Upon admission to the ICU, the following bacterial pathogens were cultured from the airways of influenza patients: Staphylococcus aureus, Streptococcus pneumoniae, Acinetobacter baumannii, Pseudomonas aeruginosa, Klebsiella pneumoniae, Klebsiella oxytoca, Escherichia coli and Mycoplasma pneumoniae. Based on the data provided by one university hospital, bacterial pathogens were found in seven (63.6%) out of 11 ICU patients with influenza. 36.4% of patients, for whom a multiplex PCR test was performed, were also positive for other viruses than influenza: parainfluenza virus, human coronavirus 229E and respiratory syncytial virus. In one ICU galactomannan tests were also performed on admittance and they were positive in two (18%) out of 11 influenza patients. Aspergillus fumigatus was cultured from the bronchial aspirates in those patients.

Influenza in hospitals

Certified tests routinely employed for influenza diagnostics were used. In 15 hospitals influenza tests were performed at the hospital-based laboratory, where rapid antigen tests and immunoassays were most commonly performed. Influenza type A was detected in 544 (95.8%) hospitalized patients and type B in 24 (4.2%). The subtype A/H1N1pdm09 was detected in 241 patients, but not all influenza A viruses were subtyped (Table 4). The number of confirmed influenza infections (200 patients) was much higher in the hospital with the laboratory capacity to perform a molecular assay with multiplex PCR. In this hospital the influenza A/H1N1pdm09 virus was detected in 152 patients (76%) and 11 of them (5.5%) were treated in the ICU.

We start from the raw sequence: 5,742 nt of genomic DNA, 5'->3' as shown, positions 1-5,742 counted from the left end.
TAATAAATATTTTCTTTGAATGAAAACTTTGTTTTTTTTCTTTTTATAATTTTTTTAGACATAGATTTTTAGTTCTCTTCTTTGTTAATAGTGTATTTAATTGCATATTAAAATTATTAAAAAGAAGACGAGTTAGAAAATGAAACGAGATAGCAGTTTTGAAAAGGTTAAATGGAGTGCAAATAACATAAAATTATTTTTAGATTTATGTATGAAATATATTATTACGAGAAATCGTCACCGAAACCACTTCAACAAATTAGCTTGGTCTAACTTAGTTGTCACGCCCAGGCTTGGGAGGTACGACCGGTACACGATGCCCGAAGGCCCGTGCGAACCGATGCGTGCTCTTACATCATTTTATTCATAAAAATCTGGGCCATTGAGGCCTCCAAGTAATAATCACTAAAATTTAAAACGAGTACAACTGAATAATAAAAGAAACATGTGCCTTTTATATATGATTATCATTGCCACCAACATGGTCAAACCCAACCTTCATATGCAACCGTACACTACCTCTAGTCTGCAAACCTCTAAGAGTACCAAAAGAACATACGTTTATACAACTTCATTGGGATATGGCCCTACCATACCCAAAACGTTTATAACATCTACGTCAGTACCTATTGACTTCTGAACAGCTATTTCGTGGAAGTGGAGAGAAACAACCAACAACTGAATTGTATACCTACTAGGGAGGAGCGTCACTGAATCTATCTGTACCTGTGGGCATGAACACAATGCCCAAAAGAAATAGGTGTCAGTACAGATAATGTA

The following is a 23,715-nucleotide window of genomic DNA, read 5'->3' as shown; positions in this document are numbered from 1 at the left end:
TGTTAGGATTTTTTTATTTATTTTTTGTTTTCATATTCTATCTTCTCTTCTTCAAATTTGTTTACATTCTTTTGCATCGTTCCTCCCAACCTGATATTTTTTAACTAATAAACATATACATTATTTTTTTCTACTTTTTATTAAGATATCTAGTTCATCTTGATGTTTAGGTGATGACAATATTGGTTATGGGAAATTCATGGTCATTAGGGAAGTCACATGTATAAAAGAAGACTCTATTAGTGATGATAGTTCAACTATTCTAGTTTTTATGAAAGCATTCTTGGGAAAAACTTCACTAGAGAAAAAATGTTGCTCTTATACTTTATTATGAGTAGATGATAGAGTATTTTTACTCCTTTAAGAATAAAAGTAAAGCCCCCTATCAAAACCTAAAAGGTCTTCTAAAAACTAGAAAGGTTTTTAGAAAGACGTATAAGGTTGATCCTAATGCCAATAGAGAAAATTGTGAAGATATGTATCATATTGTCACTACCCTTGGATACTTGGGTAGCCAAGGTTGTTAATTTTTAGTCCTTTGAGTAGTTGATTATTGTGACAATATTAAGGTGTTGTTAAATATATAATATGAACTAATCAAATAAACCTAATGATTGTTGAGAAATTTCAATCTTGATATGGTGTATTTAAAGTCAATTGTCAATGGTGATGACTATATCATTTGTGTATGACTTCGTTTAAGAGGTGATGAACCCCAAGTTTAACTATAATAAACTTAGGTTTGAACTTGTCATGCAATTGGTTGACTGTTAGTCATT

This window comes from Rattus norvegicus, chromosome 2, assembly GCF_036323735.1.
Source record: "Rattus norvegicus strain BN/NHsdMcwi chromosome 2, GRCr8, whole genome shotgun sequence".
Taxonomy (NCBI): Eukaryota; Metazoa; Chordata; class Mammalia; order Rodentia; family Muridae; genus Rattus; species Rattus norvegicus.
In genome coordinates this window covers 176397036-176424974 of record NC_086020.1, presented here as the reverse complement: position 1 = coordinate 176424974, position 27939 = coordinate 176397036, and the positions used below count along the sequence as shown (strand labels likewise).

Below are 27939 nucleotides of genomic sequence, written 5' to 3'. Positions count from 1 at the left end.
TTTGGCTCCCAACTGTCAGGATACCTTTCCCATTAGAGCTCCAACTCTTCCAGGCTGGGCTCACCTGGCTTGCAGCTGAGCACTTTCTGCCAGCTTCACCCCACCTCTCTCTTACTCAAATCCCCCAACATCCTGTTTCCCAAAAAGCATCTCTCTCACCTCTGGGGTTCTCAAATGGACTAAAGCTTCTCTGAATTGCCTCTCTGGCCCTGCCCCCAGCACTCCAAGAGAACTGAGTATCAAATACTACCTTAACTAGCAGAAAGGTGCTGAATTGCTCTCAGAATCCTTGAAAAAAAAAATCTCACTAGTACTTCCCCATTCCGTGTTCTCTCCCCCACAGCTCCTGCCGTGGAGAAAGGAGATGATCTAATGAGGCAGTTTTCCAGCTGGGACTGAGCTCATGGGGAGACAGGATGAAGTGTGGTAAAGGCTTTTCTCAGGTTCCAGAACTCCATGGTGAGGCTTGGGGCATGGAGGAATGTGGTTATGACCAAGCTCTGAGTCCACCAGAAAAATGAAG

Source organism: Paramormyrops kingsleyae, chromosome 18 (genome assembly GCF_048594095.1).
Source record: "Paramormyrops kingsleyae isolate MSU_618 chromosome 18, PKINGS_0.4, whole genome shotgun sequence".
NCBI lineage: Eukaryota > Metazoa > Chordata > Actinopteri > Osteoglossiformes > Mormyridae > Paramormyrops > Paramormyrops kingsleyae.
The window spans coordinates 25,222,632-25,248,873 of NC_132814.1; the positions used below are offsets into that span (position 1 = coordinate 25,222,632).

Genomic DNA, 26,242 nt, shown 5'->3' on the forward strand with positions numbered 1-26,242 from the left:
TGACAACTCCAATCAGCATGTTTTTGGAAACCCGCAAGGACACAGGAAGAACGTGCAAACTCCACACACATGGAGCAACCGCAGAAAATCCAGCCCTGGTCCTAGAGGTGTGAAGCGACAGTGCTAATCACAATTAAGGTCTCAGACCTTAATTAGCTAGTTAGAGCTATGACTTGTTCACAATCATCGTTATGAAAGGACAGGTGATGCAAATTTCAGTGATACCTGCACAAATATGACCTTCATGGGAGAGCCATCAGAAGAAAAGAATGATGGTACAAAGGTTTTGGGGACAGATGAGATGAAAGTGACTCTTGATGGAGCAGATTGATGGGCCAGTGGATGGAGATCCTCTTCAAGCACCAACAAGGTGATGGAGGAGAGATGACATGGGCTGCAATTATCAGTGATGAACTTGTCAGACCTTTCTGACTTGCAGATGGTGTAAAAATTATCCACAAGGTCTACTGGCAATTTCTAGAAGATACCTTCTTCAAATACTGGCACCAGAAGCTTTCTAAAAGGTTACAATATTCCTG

Table 4 Number of influenza patients in intensive care units (ICUs) and hospitals with regard to the type of virus detected

Discussion